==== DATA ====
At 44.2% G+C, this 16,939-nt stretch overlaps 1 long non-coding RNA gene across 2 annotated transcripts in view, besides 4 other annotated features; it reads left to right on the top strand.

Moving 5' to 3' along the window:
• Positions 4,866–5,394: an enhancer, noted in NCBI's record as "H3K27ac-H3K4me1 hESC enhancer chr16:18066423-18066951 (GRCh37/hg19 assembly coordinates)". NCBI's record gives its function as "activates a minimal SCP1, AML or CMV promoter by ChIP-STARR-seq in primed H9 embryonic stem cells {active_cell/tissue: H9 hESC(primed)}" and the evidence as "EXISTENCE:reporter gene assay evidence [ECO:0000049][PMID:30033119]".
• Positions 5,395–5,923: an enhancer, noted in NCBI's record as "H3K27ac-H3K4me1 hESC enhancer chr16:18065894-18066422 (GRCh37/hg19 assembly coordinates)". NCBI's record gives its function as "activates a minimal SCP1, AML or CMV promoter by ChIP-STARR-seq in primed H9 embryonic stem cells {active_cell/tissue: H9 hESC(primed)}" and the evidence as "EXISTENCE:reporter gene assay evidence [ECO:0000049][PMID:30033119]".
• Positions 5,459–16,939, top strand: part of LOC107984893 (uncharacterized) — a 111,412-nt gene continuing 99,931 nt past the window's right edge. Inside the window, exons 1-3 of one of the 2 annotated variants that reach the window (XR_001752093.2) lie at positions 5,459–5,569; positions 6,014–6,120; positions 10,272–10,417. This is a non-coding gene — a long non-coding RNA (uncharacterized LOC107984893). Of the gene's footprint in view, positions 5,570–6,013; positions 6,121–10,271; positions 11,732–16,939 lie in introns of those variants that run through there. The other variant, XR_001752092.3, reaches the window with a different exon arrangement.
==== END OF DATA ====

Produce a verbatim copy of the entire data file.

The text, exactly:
At 44.2% G+C, this 16,939-nt stretch overlaps 1 long non-coding RNA gene across 2 annotated transcripts in view, besides 4 other annotated features; it reads left to right on the top strand.

Moving 5' to 3' along the window:
• Positions 4,866–5,394: an enhancer, noted in NCBI's record as "H3K27ac-H3K4me1 hESC enhancer chr16:18066423-18066951 (GRCh37/hg19 assembly coordinates)". NCBI's record gives its function as "activates a minimal SCP1, AML or CMV promoter by ChIP-STARR-seq in primed H9 embryonic stem cells {active_cell/tissue: H9 hESC(primed)}" and the evidence as "EXISTENCE:reporter gene assay evidence [ECO:0000049][PMID:30033119]".
• Positions 5,395–5,923: an enhancer, noted in NCBI's record as "H3K27ac-H3K4me1 hESC enhancer chr16:18065894-18066422 (GRCh37/hg19 assembly coordinates)". NCBI's record gives its function as "activates a minimal SCP1, AML or CMV promoter by ChIP-STARR-seq in primed H9 embryonic stem cells {active_cell/tissue: H9 hESC(primed)}" and the evidence as "EXISTENCE:reporter gene assay evidence [ECO:0000049][PMID:30033119]".
• Positions 5,459–16,939, top strand: part of LOC107984893 (uncharacterized) — a 111,412-nt gene continuing 99,931 nt past the window's right edge. Inside the window, exons 1-3 of one of the 2 annotated variants that reach the window (XR_001752093.2) lie at positions 5,459–5,569; positions 6,014–6,120; positions 10,272–10,417. This is a non-coding gene — a long non-coding RNA (uncharacterized LOC107984893). Of the gene's footprint in view, positions 5,570–6,013; positions 6,121–10,271; positions 11,732–16,939 lie in introns of those variants that run through there. The other variant, XR_001752092.3, reaches the window with a different exon arrangement.